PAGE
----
If Holland can’t swing a deal, Detroit’s pairings could look something like this:

DeKeyser — Mike Green
Jonathan Ericsson — Niklas Kronwall
Brendan SmithAlexey Marchenko
Xavier Ouellet

It’s not a particularly young group. Kronwall is 35, Ericsson is 32, and Green is 30. The Red Wings chose not to re-sign veteran Kyle Quincey, and so far he has not been replaced. In June, they drafted a defenseman in the first round, but Dennis Cholowski is a ways away from playing in the NHL; he’s off St. Cloud State in the fall. There are a few other young blue-liners in the system, like Joe Hicketts, Ryan Sproul and Robbie Russo, but they all still have some developing to do.

At the very least, Holland now has some cost certainty with DeKeyser. The next step will be getting Petr Mrazek‘s deal done, possibly with the aid of tomorrow’s arbitration hearing. After that, it’ll be working to get that defenseman he covets.

Related: Blues GM says he might just keep Kevin Shattenkirk

Nugent-Hopkins trying to ignore trade rumors — ‘If it happens, it happens’

BOSTON, MA - DECEMBER 14:  Ryan Nugent-Hopkins #93 of the Edmonton Oilers skates against the Boston Bruins during the first period at TD Garden on December 14, 2015 in Boston, Massachusetts.  (Photo by Maddie Meyer/Getty Images)
Getty
2 Comments

The Ryan Nugent-Hopkins trade speculation may have died down since it peaked at the draft in late June, but it’s not entirely dead.

The 23-year-old former first overall draft pick was asked to address the ongoing rumors Monday at an Oilers charity golf tournament.

“I try not to pay attention too much,” Nugent-Hopkins said, per the Edmonton Journal. “If it happens, it happens. I know it’s definitely a different group than the one we finished with last season.”

Indeed it is. Most notably, Taylor Hall is in New Jersey now, traded for defenseman Adam Larsson. The Oilers also signed Milan Lucic and drafted Jesse Puljujarvi.

What’s still lacking is an offensive defenseman who can run the power play, which is why the names Tyson Barrie (Avalanche) and Matt Dumba (Wild) have been floated as potential targets.

The Wild in particular could use a good, young center like Nugent-Hopkins, and the expansion draft is looming for a Minnesota club that already has defensemen Ryan Suter, Jared Spurgeon, Jonas Brodin, and Marco Scandella locked up in long-term contracts.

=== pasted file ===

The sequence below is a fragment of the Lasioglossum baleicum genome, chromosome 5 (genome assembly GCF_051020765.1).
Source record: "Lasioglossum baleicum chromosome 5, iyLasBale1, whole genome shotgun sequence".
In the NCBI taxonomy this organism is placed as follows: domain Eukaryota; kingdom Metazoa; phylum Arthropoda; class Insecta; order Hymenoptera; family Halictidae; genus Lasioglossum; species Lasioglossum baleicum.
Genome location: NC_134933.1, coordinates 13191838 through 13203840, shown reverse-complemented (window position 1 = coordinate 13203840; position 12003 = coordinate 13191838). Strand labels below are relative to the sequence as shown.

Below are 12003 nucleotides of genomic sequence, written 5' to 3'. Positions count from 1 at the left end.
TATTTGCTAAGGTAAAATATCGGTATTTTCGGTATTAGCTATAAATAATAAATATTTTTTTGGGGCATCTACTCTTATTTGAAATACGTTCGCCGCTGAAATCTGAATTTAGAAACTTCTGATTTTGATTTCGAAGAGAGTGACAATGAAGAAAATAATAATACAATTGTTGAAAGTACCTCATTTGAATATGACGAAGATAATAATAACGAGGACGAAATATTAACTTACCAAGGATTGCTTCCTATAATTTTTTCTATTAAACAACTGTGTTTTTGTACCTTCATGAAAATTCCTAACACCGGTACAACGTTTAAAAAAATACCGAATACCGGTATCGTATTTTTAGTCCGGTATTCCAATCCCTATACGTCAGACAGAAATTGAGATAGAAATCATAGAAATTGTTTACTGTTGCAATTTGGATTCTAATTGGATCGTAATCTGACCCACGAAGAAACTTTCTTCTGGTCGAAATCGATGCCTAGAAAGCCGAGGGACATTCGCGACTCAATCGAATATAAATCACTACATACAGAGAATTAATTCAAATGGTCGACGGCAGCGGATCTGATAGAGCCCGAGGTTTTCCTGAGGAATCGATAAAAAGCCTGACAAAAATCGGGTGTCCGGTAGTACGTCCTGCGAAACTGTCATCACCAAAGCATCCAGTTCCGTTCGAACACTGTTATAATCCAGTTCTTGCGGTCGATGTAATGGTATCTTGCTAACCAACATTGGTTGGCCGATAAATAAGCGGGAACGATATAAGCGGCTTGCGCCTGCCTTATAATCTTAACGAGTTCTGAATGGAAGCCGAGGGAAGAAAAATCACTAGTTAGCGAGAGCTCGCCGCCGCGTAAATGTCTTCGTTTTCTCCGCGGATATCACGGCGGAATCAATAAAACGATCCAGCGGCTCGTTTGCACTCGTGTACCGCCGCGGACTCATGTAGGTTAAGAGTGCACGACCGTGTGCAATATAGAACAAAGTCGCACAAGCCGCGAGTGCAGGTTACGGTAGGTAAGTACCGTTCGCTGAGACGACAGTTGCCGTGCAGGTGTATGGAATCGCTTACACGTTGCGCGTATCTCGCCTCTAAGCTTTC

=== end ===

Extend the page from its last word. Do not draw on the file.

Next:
Barrie, meanwhile, has an arbitration hearing scheduled for Friday.

Blues d-man Kevin Shattenkirk is another name that’s come up; however, he can become an unrestricted free agent after next season, and whether he’d re-sign in Edmonton is in doubt.

Flyers reportedly avoid arbitration with Manning, sign him for two more years

5 Comments

Chalk up another arbitration hearing that won’t be required. This time it’s Brandon Manning‘s. The 26-year-old defenseman has agreed on a two-year, $1.95 million deal with the Philadelphia Flyers, according to CSN Philly.

Manning’s hearing was scheduled for next Tuesday. He was the last restricted free agent on the Flyers, after Brayden Schenn re-signed Monday.

Sportsnet’s Elliotte Friedman was the first to report the Manning signing.

Manning played 56 games for the Flyers in 2015-16, his first full season in the NHL. He had one goal and six assists while logging an average ice time of 16:32.

Report: Blackhawks, Rundblad agree to terminate contract

DALLAS, TX - OCTOBER 09:  David Rundblad #5 of the Chicago Blackhawks in the second period at American Airlines Center on October 9, 2014 in Dallas, Texas.  (Photo by Ronald Martinez/Getty Images)
Getty
7 Comments

The Chicago Blackhawks are reportedly parting ways with defenseman David Rundblad. The two sides have agreed to a contract termination, according to Mark Lazerus of the Chicago Sun-Times.

Rundblad, 25, was set to earn $1.1 million this season, per General Fanager. His cap hit was $1.05 million, meaning the ‘Hawks will gain $100,000 in cap space by not having to bury his contract in the AHL next season.

Rundblad was unlikely to make the Blackhawks in 2016-17 — not after the additions of Brian Campbell and Michal Kempny, and also the re-signing of Michal Rozsival.

It remains to be seen where Rundblad will end up. One possibility is back in Switzerland, where he spent part of last season before dressing three times for the ‘Hawks in the playoffs.